In January, a coalition of Environmental groups — Friends of the Santa Clara River, Santa Clarita Organization for Planning and the Environment, Ventura Coastkeeper, California Native Plant Society and the Center for Biological Diversity — filed suit against the California Department of Fish and Game regarding its impending stream alteration permit for Newhall Ranch.
The suit was not taken lightly, nor with any intent to keep the Newhall Ranch saga churning. Rather, the five environmental groups saw unacceptable impacts to valuable biological resources as a result of this approval and felt they had to act.
There were several alternatives available to state Fish and Game and to the Army Corps of Engineers, which will issue a separate federal permit. The alternative chosen by these agencies is a somewhat modified version of Newhall’s original plan.
It allows building in the floodplain of the Santa Clara River, as well as loss of river woodlands, and in addition fails to establish an adequate mitigation plan. The loss of floodplain would total 110 acres, and approximately 20 miles of river tributaries would be buried under fill up to 20 feet deep.
It is instructive to look back to 1996, when the original Newhall Ranch Specific Plan was under consideration by Los Angeles County. This specific plan, which was approved in 1997, is the only part of Newhall Ranch that has received any approvals. None of the proposed five villages of the project, including Landmark Village, has received approval.
At this time, the Department of Fish and Game and numerous other agencies offered comments on the plan. The department, in a letter dated
Dec. 5, 1996, noted concern over cumulative impacts of Newhall Ranch on the Santa Clara River that would include effects from numerous other Newhall projects in the city of Santa Clarita (many of which have now been constructed).
The letter then went on to note many other areas of concern. Here are significant excerpts:
“The department recommends the project be redesigned to include, at a minimum, a 500-foot buffer from the outermost edge of the riparian habitat. …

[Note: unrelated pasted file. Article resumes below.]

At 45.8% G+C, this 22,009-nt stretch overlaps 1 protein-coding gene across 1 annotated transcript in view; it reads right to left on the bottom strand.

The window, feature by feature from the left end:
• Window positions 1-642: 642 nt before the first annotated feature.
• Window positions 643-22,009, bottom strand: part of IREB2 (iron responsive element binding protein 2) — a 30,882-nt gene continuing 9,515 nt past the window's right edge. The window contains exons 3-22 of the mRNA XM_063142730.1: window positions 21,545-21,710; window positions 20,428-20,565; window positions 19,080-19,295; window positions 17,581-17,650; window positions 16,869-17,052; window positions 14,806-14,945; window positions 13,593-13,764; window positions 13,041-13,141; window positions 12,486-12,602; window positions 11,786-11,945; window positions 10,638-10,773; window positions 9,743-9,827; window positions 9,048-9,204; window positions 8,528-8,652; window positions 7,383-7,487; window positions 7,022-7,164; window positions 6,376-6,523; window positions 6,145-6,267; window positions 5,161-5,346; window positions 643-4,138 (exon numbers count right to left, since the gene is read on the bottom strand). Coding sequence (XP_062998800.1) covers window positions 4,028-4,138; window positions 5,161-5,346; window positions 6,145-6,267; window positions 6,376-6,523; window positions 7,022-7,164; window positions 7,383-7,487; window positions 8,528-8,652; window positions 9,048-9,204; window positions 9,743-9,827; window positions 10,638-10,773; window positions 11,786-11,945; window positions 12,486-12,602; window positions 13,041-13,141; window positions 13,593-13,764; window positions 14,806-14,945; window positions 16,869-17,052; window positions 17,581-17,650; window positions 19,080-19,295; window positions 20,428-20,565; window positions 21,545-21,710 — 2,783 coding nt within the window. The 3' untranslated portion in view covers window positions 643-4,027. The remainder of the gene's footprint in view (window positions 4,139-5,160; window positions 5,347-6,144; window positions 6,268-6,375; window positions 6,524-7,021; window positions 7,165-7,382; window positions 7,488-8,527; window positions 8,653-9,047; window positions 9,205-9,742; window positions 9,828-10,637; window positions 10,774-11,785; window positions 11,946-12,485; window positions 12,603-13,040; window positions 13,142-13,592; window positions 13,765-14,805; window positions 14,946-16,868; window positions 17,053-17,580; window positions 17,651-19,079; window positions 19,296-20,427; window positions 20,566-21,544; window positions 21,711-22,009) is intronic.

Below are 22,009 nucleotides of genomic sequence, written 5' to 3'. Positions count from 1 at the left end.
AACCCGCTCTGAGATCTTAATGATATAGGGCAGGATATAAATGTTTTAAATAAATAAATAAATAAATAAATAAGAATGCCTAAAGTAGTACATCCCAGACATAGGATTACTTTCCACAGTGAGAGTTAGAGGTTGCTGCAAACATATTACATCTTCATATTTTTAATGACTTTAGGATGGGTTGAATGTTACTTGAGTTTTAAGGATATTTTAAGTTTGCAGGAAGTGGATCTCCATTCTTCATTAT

“The project will increase flood volumes through increased runoff from impervious surfaces. This increase in flood volumes will result in velocity changes that could cause take of the state and federally-listed unarmored threespined stickleback.
“Also, these increases will cause riparian habitats to be lost, which will result in a loss of nesting opportunities for endangered bird species. … Additionally, the 500-foot buffer would help mitigate impacts to the Southwestern pond turtle. … Buffer for the pond turtle is necessary as they are known to nest over a quarter mile from the water
The above series of comments by the department seem to show an understanding of, and sensitivity to, loss and degradation of habitat due to urban encroachment. Such degradation results from many causes, including potentially heavy human use and predation by household pets such as cats and dogs, as well as runoff pollution.
In contrast to the above letter, however, the department’s 2011 proposed permit would offer nothing anywhere near a 500-foot buffer, and in some areas, no buffer at all. Riparian vegetation — freshwater stream areas thick with vegetation that harbor dozens and dozens of species — would be bulldozed.
Here is another excerpt: “The reliance on the proposed 19 extraction wells for potable water supply for this project is questionable. Since these wells will be extracting from the subsurface flows of the Santa Clara River, a water rights appropriation will be required.
The department is also concerned with the lack of information in the (draft environmental impact report) regarding changes that would occur in the river as a result of these extractions. It is possible and even likely that these extractions would reduce the groundwater basin and flows within the river.”
The letter did not mention that reducing groundwater basins would lead to drying out and loss of riparian vegetation, as well.
The department also could have cited other scientific studies that show impacts to riparian bird species occur up to distances of 1,500 feet from urban development, and that urban-edge effects due to human activities and household pets can penetrate as deeply as a mile into adjacent natural areas.
Friends of the Santa Clara River has long promoted protection of the Santa Clara River as one of the few major Southern California rivers that remain in a relatively natural state. Its watershed is home to a great diversity of rare species, including the unarmored threespined stickleback fish, the California condor, the least Bell’s vireo, southwestern willow flycatcher, California red-legged frog, arroyo toad, southern steelhead trout and the San Fernando Valley spineflower.
Friends and the other environmental groups that joined this action believe the department’s permit approvals for Newhall Ranch would result in unacceptable impacts to wildlife and to some of the finest riparian areas to be found anywhere in Southern California — a region that has lost all but 3 percent of its historic river woodlands.
Since the Department of Fish and Game said in 1996 that a 500-foot buffer zone was needed to protect the river and its flood plain, the real question is, what has changed that allowed the department to approve its recent, much weaker permit protections?
Ron Bottorff is chairman of Friends of the Santa Clara River. His column reflects his own views, not necessarily those of The Signal.
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